Noor Ramadani recounts his experience studying at the University of Indonesia as a gay man.
Indonesia’s sudden surge of protests against the LGBT community started in response to a program run by the Support Group and Resource Center on Sexuality Studies (SGRC) at the University of Indonesia.
The centre provided a counseling service to help young students who are homosexual understand their sexual orientation. Hearing about their activity, the Minister of Research and Higher Education made a controversial statement that the LGBT community should not carry out any activities deemed immoral on campuses. It has made many people curious; what do LGBT people do in universities? Do they spread propaganda? Are they dangerous?
No one knew I was gay when I began my study in the English Department, at the University of Indonesia’s Faculty of Humanities. Because of my conservative values, I decided to join an Islamic students’ forum called Formasi. I attended their gender-segregated meetings and I listened to preachers’ sermons.
At the gatherings we were told we were facing Ghazwul Fiqri, or a war of thoughts. Muslims were said to be threatened by Sepilis, a derogatory term which stands for secularism, pluralism and liberalism. The term became even more popular as the Indonesian Ulema Council (MUI) declared that these theories were haram. Not long after the war against Sepilis, feminism was also labelled as a dangerous theory. It was a theory which was often mentioned in my classes and seminars.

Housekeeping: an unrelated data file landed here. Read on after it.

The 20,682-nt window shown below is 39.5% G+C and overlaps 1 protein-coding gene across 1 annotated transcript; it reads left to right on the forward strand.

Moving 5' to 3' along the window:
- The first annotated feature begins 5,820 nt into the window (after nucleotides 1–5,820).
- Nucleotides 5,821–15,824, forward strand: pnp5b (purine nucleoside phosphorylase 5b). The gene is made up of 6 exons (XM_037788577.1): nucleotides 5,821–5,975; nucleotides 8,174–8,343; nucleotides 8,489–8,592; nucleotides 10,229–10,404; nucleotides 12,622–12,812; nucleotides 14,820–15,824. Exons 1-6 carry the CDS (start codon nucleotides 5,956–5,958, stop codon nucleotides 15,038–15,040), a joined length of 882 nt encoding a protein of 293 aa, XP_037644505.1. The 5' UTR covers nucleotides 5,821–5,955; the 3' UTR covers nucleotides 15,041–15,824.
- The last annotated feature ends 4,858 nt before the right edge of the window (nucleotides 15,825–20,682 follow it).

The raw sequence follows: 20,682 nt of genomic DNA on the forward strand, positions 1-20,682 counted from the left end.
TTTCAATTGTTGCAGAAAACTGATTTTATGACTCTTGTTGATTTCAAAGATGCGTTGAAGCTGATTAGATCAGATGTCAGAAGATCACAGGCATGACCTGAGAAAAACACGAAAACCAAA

Knowing that there was a subject called Kritik Sastra Feminis (feminist literary criticism), I was eager to attend the lecture and find out more. My intention was to discover its flaws and┬н ┬нprove the superiority of Islam over it; I didn’t expect that this theory would be the door to understand my suppressed desire.
When studying this subject, I learned about the difference between the term gender and sex. I also learned that the gender roles men and women have to fulfill were merely a social construction. These perceptions have created discrimination and inequality.
An example of this is my mother’s experience when my grandfather passed away. When my grandfather became sick, my mother began to spend more time looking after him at his house. My brother who lived with my grandfather also took care of him; he accompanied him when he had to be hospitalised and did not attend classes for several days.
When my grandfather passed away, my uncles decided to share the inheritance in the Islamic way. My mom only received one-third of the inheritance, less than her brothers. One of my uncles said that he would give a part of his inheritance to my mother, but he did not fulfill this promise.
Although my family was conservative, we found this unjust. My brother said that in the past women got only one-third because they were not supporting their families financially; however, my mother was a career woman and she deserved to receive the inheritance as much as her brothers. I realised how people could use religion and gender roles to serve their greed.